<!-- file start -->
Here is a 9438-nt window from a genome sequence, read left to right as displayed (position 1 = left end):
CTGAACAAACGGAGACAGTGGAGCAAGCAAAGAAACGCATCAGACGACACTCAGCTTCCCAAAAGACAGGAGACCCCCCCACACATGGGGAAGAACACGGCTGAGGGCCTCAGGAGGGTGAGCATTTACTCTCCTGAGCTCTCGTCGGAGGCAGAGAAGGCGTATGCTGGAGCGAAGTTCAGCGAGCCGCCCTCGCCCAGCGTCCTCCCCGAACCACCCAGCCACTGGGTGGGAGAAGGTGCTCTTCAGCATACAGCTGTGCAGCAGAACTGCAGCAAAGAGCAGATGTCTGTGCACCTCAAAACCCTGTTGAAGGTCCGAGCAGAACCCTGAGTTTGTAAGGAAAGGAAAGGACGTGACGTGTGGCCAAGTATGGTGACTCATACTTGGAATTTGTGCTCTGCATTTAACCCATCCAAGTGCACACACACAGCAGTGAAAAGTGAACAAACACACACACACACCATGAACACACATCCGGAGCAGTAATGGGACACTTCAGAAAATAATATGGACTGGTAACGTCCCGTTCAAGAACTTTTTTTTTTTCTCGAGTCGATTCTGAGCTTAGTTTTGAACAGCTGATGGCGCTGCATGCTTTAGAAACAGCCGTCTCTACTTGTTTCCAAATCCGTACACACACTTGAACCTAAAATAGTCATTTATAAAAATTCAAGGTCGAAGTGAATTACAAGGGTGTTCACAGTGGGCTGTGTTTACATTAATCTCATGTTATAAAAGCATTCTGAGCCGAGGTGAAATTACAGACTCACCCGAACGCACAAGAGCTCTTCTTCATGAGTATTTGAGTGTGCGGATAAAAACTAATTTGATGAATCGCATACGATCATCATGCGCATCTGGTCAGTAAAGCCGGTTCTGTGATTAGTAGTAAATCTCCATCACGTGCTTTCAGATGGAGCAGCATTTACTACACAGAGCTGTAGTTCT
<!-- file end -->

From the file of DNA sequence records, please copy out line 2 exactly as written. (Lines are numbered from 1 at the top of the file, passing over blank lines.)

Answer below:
CTGAACAAACGGAGACAGTGGAGCAAGCAAAGAAACGCATCAGACGACACTCAGCTTCCCAAAAGACAGGAGACCCCCCCACACATGGGGAAGAACACGGCTGAGGGCCTCAGGAGGGTGAGCATTTACTCTCCTGAGCTCTCGTCGGAGGCAGAGAAGGCGTATGCTGGAGCGAAGTTCAGCGAGCCGCCCTCGCCCAGCGTCCTCCCCGAACCACCCAGCCACTGGGTGGGAGAAGGTGCTCTTCAGCATACAGCTGTGCAGCAGAACTGCAGCAAAGAGCAGATGTCTGTGCACCTCAAAACCCTGTTGAAGGTCCGAGCAGAACCCTGAGTTTGTAAGGAAAGGAAAGGACGTGACGTGTGGCCAAGTATGGTGACTCATACTTGGAATTTGTGCTCTGCATTTAACCCATCCAAGTGCACACACACAGCAGTGAAAAGTGAACAAACACACACACACACCATGAACACACATCCGGAGCAGTAATGGGACACTTCAGAAAATAATATGGACTGGTAACGTCCCGTTCAAGAACTTTTTTTTTTTCTCGAGTCGATTCTGAGCTTAGTTTTGAACAGCTGATGGCGCTGCATGCTTTAGAAACAGCCGTCTCTACTTGTTTCCAAATCCGTACACACACTTGAACCTAAAATAGTCATTTATAAAAATTCAAGGTCGAAGTGAATTACAAGGGTGTTCACAGTGGGCTGTGTTTACATTAATCTCATGTTATAAAAGCATTCTGAGCCGAGGTGAAATTACAGACTCACCCGAACGCACAAGAGCTCTTCTTCATGAGTATTTGAGTGTGCGGATAAAAACTAATTTGATGAATCGCATACGATCATCATGCGCATCTGGTCAGTAAAGCCGGTTCTGTGATTAGTAGTAAATCTCCATCACGTGCTTTCAGATGGAGCAGCATTTACTACACAGAGCTGTAGTTCT